Merchants are charged varying rates for processing credit card payments. Prior to 2013, they were unable to pass along that cost to their customers. As of January 27, 2013, however, a legal settlement involving a group of United States merchants changed all that, and merchants acquired the right to surcharge their customers. While merchants now have the right to surcharge purchases made in the U.S., various considerations and requirements deter many from doing so.
The Basics: Surcharging is permissible in Michigan, but it is not mandatory. Note that surcharging remains prohibited in a number of states (California, Connecticut, Florida, and New York, to name a few). In Michigan, a merchant cannot surcharge an amount greater than what the merchant is paying to accept the credit card, and in any event cannot surcharge more than 4% of the transaction. For example, if the merchant pays 1.8% per transaction, the surcharge cannot exceed 1.8%; if a merchant pays 4.5%, the surcharge cannot exceed 4%. Additionally, merchants may not surcharge debit cards or prepaid cards.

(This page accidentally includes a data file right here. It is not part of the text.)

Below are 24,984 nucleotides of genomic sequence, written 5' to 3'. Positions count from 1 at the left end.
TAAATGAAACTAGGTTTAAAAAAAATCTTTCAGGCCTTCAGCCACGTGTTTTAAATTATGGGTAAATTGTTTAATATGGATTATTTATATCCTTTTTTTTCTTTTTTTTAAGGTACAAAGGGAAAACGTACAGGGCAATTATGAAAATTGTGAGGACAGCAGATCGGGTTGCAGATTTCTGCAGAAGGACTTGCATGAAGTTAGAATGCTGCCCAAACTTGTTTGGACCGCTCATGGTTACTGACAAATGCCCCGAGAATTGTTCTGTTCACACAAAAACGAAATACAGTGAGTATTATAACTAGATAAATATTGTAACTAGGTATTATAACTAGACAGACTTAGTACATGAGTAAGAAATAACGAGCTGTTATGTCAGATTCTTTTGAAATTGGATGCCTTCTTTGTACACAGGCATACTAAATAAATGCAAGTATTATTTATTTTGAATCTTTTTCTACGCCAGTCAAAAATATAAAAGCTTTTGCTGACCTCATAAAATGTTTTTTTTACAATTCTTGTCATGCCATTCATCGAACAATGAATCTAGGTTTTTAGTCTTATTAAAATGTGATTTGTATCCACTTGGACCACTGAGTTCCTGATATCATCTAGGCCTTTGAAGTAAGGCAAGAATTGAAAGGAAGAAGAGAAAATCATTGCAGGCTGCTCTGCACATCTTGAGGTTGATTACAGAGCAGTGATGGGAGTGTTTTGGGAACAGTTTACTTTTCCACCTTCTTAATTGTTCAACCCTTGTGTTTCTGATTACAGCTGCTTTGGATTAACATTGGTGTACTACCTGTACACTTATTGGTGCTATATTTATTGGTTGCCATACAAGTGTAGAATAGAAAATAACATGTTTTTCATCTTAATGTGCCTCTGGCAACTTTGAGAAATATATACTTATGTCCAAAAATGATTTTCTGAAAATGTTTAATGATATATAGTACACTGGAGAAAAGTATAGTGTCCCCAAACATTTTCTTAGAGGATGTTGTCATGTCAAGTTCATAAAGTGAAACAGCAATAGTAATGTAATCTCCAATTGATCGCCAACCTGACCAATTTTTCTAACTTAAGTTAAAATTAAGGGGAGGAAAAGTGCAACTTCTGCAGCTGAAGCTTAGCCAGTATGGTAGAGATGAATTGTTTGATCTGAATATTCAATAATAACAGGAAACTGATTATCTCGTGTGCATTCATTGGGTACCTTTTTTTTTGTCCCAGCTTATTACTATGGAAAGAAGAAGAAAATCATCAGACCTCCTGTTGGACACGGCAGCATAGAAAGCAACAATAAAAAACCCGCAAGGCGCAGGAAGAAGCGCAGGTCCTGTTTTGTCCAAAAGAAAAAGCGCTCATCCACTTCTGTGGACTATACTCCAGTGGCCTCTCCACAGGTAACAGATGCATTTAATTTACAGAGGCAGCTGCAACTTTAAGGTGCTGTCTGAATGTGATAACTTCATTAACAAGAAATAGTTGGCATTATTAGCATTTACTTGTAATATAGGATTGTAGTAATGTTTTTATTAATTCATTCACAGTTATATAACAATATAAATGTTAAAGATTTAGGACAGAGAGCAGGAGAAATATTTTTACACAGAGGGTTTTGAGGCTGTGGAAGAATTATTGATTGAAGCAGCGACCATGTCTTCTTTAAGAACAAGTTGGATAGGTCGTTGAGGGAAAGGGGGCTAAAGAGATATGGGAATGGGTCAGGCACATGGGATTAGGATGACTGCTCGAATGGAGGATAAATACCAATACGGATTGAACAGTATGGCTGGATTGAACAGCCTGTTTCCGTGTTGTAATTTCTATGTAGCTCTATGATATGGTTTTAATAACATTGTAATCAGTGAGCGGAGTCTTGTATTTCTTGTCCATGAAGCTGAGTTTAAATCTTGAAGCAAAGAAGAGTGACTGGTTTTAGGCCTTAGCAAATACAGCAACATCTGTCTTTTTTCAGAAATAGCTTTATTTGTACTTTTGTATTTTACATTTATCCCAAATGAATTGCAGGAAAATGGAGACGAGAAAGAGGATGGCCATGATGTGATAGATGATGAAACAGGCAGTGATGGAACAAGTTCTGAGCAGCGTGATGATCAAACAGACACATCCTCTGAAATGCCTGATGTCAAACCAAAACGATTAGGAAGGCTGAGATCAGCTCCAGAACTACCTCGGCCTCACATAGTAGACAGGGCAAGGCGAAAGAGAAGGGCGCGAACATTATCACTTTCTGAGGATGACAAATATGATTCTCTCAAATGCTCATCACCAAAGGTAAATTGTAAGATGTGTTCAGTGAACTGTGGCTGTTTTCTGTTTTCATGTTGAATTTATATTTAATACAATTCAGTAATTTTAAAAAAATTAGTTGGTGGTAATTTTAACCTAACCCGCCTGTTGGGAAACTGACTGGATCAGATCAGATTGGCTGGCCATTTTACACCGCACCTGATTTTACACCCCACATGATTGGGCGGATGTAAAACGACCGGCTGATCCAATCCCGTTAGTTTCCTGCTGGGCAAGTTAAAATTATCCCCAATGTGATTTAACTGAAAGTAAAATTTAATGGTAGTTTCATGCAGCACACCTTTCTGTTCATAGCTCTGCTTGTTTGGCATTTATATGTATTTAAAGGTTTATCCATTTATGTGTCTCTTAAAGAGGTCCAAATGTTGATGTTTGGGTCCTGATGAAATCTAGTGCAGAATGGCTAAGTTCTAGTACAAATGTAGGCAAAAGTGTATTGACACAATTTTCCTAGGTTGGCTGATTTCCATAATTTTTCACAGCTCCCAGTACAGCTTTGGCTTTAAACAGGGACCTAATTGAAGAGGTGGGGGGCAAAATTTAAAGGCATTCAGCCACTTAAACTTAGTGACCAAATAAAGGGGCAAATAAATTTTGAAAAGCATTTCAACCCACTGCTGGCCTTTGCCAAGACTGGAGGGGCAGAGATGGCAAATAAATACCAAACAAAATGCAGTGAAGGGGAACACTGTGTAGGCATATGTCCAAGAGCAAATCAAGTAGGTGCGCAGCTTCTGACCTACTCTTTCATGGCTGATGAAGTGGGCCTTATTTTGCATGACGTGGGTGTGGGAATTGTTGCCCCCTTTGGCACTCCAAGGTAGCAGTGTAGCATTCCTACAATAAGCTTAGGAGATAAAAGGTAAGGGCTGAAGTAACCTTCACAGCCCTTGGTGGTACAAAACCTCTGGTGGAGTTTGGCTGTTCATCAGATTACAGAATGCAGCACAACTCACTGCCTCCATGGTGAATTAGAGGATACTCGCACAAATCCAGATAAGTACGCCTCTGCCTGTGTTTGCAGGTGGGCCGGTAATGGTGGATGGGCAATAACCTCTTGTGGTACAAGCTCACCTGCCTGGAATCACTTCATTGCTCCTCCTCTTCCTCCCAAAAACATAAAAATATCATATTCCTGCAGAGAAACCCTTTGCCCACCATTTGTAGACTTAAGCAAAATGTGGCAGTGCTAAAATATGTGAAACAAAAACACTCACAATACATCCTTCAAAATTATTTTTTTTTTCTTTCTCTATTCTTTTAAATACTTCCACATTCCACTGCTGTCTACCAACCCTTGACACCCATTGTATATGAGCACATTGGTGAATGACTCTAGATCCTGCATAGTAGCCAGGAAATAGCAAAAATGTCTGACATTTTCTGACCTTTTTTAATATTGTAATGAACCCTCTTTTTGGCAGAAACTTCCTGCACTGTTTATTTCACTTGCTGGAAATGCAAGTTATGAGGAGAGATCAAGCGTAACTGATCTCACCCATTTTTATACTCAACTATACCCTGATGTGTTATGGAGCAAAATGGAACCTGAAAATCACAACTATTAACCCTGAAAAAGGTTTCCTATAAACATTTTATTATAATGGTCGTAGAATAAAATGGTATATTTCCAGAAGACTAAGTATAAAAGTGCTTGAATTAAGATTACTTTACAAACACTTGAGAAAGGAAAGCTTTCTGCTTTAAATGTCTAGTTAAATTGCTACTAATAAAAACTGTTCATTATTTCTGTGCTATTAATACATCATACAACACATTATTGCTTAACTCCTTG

Making the Election: To begin surcharging, a merchant must provide a 30 day advance notice to Visa, MasterCard, and the merchant’s acquirer (the financial institution accepting and processing the transaction). The surcharge must be disclosed to customers at point of entry and point of sale, both online and in-store. Additionally, the merchant must provide an itemization of the final surcharge amount identified separately on the receipt.
Business Considerations: Before imposing a surcharge, merchants should think about potential customer reaction and whether or not competitors add a surcharge. Also, they need to consider the disclosures needed (as detailed above) to ensure compliance.
As always, please feel free to contact Wright Beamer with any questions about this or any other business matter.